Flying butt: the world's largest aircraft launched in the UKBy Pictolic https://pictolic.com/article/flying-butt-the-worlds-largest-aircraft-launched-in-the-uk.html
The world's largest aircraft has embarked on its first flight in the UK. The 92-meter Airlander is part airplane, part helicopter and part airship. It was recently renovated and renovated. The aircraft, which resembles an onion in shape, received the nickname "flying ass".
(10 photos in total)
Photographers and just curious gathered in the city of Cardington (Bedfordshire) to see with their own eyes the first flight of the celestial giant.
After the launch, the creators called Airlander "a great British innovation." They quite reasonably believe that this is a serious milestone in the history of aeronautics, because the disaster of the Hindenburg airship in 1937 put an end to the development of this type of air transport for a long time.
"We managed to create a combination of such types of air transport as an aircraft with an unchangeable wing geometry, a helicopter and an airship," said Stephen McGlennan, CEO of Hybrid Air Vehicles (HAV).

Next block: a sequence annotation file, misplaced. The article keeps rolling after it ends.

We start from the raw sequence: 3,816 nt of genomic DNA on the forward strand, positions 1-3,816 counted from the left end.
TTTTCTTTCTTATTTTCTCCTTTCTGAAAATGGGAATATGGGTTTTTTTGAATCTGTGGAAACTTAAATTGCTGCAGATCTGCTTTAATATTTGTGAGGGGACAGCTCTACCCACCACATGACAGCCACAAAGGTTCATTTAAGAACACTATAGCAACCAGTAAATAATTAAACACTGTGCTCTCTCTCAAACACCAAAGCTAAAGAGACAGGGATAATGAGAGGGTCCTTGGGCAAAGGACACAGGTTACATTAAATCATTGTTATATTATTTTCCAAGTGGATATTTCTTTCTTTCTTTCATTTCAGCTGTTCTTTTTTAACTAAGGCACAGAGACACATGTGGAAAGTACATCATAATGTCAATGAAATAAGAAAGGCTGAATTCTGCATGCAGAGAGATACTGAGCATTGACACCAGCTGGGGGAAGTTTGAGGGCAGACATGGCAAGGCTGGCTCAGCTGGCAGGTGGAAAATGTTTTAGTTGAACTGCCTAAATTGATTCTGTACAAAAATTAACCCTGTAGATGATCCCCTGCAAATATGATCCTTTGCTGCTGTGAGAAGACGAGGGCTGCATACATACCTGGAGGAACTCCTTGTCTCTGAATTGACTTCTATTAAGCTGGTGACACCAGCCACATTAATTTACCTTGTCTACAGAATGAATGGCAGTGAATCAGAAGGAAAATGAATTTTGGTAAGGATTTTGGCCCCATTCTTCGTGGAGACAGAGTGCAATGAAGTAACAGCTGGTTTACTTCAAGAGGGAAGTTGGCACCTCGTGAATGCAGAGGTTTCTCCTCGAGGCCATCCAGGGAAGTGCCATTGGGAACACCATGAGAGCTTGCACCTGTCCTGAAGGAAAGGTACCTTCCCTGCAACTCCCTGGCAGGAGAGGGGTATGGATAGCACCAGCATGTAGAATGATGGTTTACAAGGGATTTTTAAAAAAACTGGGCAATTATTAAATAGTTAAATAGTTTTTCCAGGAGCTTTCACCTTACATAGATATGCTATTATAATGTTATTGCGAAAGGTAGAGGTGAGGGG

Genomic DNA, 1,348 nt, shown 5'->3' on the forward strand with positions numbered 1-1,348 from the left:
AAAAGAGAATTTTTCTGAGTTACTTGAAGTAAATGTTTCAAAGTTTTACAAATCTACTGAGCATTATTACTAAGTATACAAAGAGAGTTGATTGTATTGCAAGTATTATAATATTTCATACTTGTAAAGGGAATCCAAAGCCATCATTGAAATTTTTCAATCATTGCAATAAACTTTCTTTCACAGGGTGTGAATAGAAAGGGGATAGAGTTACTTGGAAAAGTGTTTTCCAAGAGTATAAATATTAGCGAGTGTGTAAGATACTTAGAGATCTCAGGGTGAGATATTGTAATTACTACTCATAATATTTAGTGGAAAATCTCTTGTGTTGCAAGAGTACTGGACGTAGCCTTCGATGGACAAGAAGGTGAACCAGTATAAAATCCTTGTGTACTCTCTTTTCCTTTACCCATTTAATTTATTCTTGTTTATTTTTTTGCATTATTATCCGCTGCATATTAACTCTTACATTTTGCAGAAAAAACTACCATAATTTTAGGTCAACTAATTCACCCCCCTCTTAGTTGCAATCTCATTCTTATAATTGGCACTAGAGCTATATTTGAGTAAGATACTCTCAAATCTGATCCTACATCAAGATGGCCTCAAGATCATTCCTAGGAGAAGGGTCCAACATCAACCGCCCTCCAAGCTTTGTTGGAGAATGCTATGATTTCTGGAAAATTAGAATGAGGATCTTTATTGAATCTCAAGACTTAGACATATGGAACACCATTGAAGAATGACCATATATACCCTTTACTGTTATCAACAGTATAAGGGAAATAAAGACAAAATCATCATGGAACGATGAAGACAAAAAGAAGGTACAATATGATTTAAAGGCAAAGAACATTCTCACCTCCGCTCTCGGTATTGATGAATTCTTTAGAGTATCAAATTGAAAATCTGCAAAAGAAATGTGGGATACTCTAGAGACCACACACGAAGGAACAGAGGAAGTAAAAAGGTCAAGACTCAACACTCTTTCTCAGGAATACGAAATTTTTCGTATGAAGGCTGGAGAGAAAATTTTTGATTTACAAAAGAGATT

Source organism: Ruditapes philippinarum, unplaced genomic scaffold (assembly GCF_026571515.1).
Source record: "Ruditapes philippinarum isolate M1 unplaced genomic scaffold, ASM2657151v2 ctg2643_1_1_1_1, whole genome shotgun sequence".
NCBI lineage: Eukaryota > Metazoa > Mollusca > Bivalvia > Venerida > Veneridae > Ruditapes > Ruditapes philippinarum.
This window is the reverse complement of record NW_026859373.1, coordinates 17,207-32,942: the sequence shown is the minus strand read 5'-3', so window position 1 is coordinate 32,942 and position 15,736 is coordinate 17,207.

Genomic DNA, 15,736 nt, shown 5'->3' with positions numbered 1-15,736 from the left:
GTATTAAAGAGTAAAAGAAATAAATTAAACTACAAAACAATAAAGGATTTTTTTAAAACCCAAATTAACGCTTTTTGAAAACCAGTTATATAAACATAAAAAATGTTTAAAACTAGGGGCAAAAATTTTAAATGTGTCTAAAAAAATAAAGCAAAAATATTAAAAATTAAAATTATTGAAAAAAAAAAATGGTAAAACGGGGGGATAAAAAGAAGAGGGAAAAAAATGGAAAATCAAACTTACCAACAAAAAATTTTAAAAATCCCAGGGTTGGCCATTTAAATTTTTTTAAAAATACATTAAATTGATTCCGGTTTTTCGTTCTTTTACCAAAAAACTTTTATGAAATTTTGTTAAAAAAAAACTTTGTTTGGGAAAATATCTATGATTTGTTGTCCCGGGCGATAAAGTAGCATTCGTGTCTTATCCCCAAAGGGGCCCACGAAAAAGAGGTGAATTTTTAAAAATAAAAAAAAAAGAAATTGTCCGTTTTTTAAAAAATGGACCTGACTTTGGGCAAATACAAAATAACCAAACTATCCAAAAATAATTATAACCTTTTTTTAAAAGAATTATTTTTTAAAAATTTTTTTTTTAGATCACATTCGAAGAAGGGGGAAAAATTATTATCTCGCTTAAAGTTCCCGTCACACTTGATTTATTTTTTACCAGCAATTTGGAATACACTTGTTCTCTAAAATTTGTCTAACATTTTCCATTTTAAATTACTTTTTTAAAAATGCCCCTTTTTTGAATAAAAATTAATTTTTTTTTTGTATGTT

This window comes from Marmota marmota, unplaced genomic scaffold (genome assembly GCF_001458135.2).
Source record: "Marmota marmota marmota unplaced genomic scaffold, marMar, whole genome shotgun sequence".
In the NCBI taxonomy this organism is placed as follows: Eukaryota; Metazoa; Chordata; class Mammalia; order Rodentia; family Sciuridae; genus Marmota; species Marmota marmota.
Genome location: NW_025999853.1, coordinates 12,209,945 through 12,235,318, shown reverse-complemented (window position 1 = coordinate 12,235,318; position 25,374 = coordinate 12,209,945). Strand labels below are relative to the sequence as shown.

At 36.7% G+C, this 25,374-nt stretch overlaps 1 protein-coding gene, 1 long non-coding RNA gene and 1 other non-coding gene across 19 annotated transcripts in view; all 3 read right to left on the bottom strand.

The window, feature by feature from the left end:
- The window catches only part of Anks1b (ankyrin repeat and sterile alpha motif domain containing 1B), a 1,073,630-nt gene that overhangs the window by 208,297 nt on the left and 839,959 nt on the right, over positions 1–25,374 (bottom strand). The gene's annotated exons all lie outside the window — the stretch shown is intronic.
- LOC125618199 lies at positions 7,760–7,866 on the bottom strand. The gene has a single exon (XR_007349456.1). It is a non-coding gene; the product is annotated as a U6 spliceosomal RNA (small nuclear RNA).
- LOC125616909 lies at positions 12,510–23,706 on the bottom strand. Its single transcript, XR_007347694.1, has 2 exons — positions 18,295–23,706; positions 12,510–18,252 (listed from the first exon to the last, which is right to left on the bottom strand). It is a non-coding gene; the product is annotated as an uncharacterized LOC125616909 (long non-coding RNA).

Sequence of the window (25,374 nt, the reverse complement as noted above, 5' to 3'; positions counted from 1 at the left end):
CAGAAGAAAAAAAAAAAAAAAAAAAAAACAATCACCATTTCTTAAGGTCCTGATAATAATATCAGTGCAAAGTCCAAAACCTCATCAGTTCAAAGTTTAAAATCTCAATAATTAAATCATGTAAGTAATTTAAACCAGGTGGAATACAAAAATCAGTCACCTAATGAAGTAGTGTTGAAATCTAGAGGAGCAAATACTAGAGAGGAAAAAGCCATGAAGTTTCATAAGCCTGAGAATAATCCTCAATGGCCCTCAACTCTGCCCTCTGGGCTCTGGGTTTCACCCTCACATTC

The Airlander is designed in such a way that it consumes less fuel than an average aircraft, but is able to carry heavier loads than a classic airship. It can climb to a height of almost 5 kilometers, travel at a speed of up to 144 kilometers per hour and stay in the air for up to two weeks in a row.
Initially, the Airlander was created for the US Army, whose representatives planned to use it for surveillance in Afghanistan. However, in 2013, this program was closed, and then HAV, firmly wishing to proclaim a new era in the history of airships, had to look for other sources of financing, including among government agencies and private investors.
Airlander was created in Cardington, where airships for the British Army were built during and after the First World War. However, that program was closed in 1930, after an accident in which 50 people died, among whom was the Minister of Air Transport. This incident and others — including the Hindenburg accident in 1937, which killed 35 people — for a long time buried the dream of the widespread use of airships for transportation.
"Imagine a huge helicopter. This thing can do all the same things, and it doesn't even need a runway. Plus, it can cover much more serious distances, it is cheaper and more environmentally friendly," said Stephen McGlennan.
Unlike hydrogen, which was used in airships of that time, helium does not pose such a danger.
Steven is also confident that Airlander will be popular for both civilian and military needs, as it has a huge potential for data collection and video surveillance.